No DH in NL park, so Dunn out of White Sox lineup
A framed, color photograph of Adam Dunn in the batter's box hangs in the corridor leading to the home clubhouse at Nationals Park.
''Like I was here yesterday,'' Dunn said.
He played for the Nationals in 2009 and 2010, when the losses mounted but the groundwork was being set in place for a team that suddenly soared to a majors-high 98 wins and an NL East title last year.
''I think everyone saw it coming,'' Dunn said about the Nationals' turnaround. ''You probably didn't see it coming as quickly as it did. But it was just definitely a matter of time. They've got the right people in the right places. They've got people making good decisions that should be making the decisions. They've got a good thing going over here.''
As he spoke, Dunn sat in the visiting clubhouse, fiddling with the tan laces on a black fielder's glove, his name stitched in white cursive letters on the thumb. Not that he was necessarily going to put it to much use Tuesday.
With no designated hitter spot for an interleague game at an NL ballpark - and left-hander Gio Gonzalez starting for Washington - Dunn was out of Chicago's starting lineup for the first time this season. White Sox manager Robin Ventura said it was ''more than likely'' Dunn would play in the field Wednesday at Washington.
During Chicago's 4-2 start, Dunn hit cleanup every game, with five starts at DH and one at first base. He has two homers and three RBIs. On Tuesday, Paul Konerko was fourth in the batting order and at first base.
Asked what he thinks about the different DH rules in baseball's two leagues, Dunn replied: ''I do have an opinion. But I'd like to keep it to myself, because I like my job.''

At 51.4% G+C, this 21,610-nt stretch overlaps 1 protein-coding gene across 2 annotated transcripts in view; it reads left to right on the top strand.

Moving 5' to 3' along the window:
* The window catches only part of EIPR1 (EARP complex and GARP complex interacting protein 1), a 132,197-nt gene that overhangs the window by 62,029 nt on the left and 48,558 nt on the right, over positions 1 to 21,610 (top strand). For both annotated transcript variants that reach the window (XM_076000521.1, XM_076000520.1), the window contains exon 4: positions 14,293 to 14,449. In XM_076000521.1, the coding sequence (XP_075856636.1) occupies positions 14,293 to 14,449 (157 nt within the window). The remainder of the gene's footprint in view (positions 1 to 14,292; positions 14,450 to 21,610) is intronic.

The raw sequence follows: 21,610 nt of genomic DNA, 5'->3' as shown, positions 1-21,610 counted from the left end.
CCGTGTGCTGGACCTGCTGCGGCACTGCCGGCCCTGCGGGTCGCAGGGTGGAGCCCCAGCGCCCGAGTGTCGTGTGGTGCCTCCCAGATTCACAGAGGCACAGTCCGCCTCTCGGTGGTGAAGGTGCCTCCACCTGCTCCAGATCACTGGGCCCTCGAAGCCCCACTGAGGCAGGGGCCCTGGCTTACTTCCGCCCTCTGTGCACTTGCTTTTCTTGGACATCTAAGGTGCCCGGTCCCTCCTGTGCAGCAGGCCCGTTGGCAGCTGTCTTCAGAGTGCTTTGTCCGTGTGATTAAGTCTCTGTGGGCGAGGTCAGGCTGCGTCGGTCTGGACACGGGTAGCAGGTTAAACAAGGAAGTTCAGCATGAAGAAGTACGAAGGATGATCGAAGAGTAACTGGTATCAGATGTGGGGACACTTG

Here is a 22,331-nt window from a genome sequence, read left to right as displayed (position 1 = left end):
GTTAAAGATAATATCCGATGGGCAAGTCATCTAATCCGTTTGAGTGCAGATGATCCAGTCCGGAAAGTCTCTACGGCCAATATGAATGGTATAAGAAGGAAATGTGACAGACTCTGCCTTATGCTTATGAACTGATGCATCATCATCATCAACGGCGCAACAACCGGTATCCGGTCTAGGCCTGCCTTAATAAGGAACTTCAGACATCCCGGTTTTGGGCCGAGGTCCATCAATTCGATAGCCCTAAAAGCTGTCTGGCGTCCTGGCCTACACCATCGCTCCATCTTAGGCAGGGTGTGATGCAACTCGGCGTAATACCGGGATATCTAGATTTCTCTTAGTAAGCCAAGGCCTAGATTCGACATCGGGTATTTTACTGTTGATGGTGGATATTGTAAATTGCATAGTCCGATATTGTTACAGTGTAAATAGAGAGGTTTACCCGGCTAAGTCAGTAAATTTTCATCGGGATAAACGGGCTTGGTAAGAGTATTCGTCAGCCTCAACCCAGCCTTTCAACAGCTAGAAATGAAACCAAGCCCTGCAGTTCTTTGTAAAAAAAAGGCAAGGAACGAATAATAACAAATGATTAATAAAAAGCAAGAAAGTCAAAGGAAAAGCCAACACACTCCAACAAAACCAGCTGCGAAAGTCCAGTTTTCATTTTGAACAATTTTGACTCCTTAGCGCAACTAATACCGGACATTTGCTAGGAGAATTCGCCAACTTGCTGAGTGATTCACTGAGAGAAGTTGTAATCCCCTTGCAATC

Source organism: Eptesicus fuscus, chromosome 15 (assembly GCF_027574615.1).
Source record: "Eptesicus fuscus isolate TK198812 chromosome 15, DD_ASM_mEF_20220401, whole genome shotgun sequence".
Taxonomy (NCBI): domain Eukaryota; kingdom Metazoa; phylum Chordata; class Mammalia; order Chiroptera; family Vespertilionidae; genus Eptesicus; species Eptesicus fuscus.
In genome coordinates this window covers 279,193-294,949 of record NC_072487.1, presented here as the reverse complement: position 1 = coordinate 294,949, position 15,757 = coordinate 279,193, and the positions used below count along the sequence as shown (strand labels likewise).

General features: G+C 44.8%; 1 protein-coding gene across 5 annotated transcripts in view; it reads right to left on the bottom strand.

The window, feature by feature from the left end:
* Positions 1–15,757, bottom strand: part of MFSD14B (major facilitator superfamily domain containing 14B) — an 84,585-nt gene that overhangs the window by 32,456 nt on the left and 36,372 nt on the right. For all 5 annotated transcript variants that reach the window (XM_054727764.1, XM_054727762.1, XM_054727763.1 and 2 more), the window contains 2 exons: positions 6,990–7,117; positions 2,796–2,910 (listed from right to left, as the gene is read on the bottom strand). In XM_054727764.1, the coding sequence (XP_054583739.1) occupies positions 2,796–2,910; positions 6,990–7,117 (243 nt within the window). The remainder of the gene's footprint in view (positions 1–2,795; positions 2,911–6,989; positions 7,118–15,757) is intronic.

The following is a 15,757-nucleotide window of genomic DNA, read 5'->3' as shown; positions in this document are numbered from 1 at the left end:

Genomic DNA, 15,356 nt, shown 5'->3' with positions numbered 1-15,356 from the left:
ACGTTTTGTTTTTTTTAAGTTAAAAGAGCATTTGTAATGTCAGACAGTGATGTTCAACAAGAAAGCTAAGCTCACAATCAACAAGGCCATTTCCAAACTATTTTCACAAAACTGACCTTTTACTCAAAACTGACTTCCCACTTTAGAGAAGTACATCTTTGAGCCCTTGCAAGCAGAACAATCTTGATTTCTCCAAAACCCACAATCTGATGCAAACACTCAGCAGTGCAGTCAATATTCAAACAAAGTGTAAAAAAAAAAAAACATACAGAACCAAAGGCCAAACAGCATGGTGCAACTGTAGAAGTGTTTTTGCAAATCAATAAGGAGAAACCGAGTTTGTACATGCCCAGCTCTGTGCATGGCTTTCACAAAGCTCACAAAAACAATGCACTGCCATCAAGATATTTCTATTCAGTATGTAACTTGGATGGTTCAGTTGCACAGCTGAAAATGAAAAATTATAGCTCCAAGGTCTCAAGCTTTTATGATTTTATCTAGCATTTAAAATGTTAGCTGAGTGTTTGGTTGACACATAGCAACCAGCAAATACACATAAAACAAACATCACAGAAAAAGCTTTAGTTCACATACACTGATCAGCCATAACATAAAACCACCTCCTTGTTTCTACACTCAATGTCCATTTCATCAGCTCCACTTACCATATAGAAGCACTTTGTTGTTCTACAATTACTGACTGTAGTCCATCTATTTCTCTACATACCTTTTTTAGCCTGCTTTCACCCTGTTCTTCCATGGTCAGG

He moved to the AL before the 2011 season, leaving Washington as a free agent to join the White Sox with a $56 million, four-year contract.
''I think Adam's happy where he's at,'' Nationals third baseman Ryan Zimmerman said. ''He had a great year last year. He's on a good team. And I think he's very happy with how his career's played out.''
That career includes more than 400 homers and more than 1,000 RBIs.
Dunn, listed at 6-foot-6 and 285 pounds, is not a fan of getting an extra day off. From 2004 to 2010, he never played in fewer than 152 games in a season. He hit 38 homers in each of his two years in Washington, compiling 105 RBIs in 2009 (when the Nationals went 59-103) and 103 in 2010 (when the club was 69-93).
''No matter what - good, bad - the fans were fans and they really enjoyed having a big league baseball team in Washington,'' Dunn recalled. ''They came to the park every day - whether it was 10,000, whether it was 30,000 - they came to root and cheer for the Nationals.''
During batting practice Tuesday, he exchanged hugs and handshakes with Nationals players and coaches, pausing to chat with some.
''They've got some of my good buddies on that team. I obviously want the best for them,'' Dunn said, before a sort-of-kidding aside that he won't wish those pals well during this three-game series.
''I'm definitely happy to see what they've done. Everybody's done a great job. It's good to see,'' Dunn added. ''It's good for guys like (Zimmerman), who's been there through the worst times and now he's getting rewarded for it.''
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